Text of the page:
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A rainbow of gratitude: Ideas and inspiration, benefits, deeper dive, and Thanksgiving gratitude

Updated: Dec 17, 2020


How will you spend your first-ever pandemic Thanksgiving? Maybe you are keeping your usual Thanksgiving traditions, or maybe you are choosing a smaller gathering without travel. Or, as author Priya Parker suggests, perhaps you are “abandoning your Thanksgiving script and having an improv Thanksgiving,” with an opportunity to create an entirely new sort of holiday. However you choose to spend your Thanksgiving this year, one common thread we find is that Thanksgiving seems to be the perfect opportunity to practice and experience the power of gratitude.


Practicing gratitude doesn’t mean bypassing the difficult feelings we are experiencing. It means acknowledging those tough feelings of anxiety, fear, and despair, but not allowing ourselves to be overwhelmed by them. Practicing feeling grateful is one powerful strategy that we can use to actively promote our resilience and well-being in the midst of feeling stress, uncertainty, and depression.


What Does The Research Say About The Benefits Of Gratitude?

Thanks to the last two decades of gratitude research, we now know a lot more about the benefits that accompany gratitude as well as the ways that we can encourage feelings of gratitude in our daily lives. We know that practicing gratitude has significant physical and psychological benefits, with grateful people experiencing increases in well-being, positive mood, life satisfaction, relationship satisfaction, and greater resilience following traumatic events. Gratitude also appears to inspire people to be kinder, more helpful, and generous. In some medical studies, more grateful patients were found to have better sleep, less fatigue, reduced levels of cellular inflammation, and decreased symptoms of sickness.


Ideas And Inspiration For Encouraging Feelings Of Gratitude

There are so many great ways to encourage gratitude in our lives!

  • Gratitude Letter: Write a letter or email of gratitude and appreciation to someone you know – a parent, sibling, friend, doctor, teacher. Either imagine sending the letter to them, or actually send it to that person.

  • Gratitude Journal: Each day list three things that you are grateful for in a gratitude journal. They can be little or big things, based on the past, present, or future, such as the sun shining or appreciation for today’s meal.

  • Gratitude Walk: When you go for a walk outside, take the time to notice things around you that you appreciate, such as the smell of the flowers, the sounds of the birds, or the colors of the leaves and trees. You may also notice and appreciate your feet for bringing you outside, and anything else that comes to mind.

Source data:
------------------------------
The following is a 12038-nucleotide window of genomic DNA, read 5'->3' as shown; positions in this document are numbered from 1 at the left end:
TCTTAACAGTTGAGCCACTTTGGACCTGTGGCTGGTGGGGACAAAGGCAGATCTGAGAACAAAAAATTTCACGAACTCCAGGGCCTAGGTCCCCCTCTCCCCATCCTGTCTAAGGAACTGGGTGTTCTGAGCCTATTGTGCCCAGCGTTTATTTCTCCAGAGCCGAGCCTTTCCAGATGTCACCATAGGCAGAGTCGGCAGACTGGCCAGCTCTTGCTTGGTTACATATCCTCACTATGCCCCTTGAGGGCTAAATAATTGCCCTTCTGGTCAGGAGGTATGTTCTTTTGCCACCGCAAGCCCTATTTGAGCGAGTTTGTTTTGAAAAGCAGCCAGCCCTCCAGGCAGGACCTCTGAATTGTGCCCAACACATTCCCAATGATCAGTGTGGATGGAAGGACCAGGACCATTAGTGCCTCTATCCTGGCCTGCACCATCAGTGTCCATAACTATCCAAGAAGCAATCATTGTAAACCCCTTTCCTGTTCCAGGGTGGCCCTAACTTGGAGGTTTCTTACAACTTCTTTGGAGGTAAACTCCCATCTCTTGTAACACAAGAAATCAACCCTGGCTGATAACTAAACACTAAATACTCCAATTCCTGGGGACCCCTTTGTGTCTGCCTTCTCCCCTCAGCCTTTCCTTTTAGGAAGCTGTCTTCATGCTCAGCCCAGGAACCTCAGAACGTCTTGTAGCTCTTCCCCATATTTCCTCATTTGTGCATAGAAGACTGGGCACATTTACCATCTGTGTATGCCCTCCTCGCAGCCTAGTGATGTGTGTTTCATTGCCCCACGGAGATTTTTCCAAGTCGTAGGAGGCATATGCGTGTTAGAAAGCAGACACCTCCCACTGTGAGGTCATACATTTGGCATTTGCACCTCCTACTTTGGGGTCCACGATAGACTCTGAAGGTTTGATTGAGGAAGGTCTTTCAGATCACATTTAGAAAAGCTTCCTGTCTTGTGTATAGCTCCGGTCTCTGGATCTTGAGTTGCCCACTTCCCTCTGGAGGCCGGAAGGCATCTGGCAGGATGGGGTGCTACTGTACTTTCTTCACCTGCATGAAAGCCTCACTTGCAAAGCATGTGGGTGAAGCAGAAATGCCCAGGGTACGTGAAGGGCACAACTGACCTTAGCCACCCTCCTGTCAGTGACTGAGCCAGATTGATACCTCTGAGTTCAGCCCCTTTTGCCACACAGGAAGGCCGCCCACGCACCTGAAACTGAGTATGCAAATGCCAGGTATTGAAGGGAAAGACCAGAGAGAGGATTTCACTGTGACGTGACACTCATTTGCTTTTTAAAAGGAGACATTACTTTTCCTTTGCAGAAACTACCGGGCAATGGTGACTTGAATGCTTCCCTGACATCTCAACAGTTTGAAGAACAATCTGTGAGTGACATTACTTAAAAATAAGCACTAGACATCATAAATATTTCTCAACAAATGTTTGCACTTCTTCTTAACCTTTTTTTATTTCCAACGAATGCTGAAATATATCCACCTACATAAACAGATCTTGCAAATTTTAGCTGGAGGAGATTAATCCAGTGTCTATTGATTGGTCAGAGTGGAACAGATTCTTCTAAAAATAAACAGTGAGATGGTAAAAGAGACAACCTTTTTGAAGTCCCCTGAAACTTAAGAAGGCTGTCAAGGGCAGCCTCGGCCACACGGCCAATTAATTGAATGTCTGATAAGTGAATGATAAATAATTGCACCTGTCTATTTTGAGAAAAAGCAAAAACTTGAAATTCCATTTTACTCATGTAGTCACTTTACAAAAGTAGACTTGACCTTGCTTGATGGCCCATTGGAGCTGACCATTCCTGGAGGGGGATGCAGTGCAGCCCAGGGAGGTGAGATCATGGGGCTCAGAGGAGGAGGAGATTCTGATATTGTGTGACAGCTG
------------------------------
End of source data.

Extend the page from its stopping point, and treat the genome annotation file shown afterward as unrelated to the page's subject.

• Gratitude Art: You can take pictures of things that you are grateful for and create a photo essay, a photo collage, or a photo album as a reminder of the positive things in your life. You can also draw or paint those things you appreciate in your life and get creative as to how you would like to display them.

  • Gratitude Reading: Take some time to read and learn more about gratitude. Goldie Hawn’s MindUP Foundation suggests the following book for adults: Thanks! How the New Science of Gratitude Can Make You Happier by Robert Emmons. And for younger children: Gratitude Soup by Olivia Rosewood, and The Giving Tree by Shel Silverstein. For older kids: A Great Big Heart by Wylinda Williams, and Kensuke’s Kingdom by Michael Morpugo.

  • Gratitude Rock: A physical object such as a special rock can serve as a symbol to remind yourself what you have in your life. You can carry it in your pocket, put it on a necklace, or place it on your desk. Whenever you see it or touch it, use it as a reminder to think about something that you are grateful for. What you take a moment to do this several times a day, you may find that your day feels much more positive.

  • Gratitude Subtraction: Think about what you currently have and perhaps take for granted – a job, graduating from school, a beloved pet, a warm place to sleep at night – and consider what your life would be like without those things. This is a great way to appreciate those things you already have even more.

  • Gratitude Box: This is a great way to encourage your own sense of gratitude and at the same time share your feelings of appreciation with a loved one. Find or decorate a box and write down something that you appreciate about your friend or family member. For instance, you could start by saying “Thank you for…,” or “What I love about you…,” or “My wish for you is….” The messages can be just from you, or you can collect messages from others and include them in the box and give the box as a special gift to your loved one.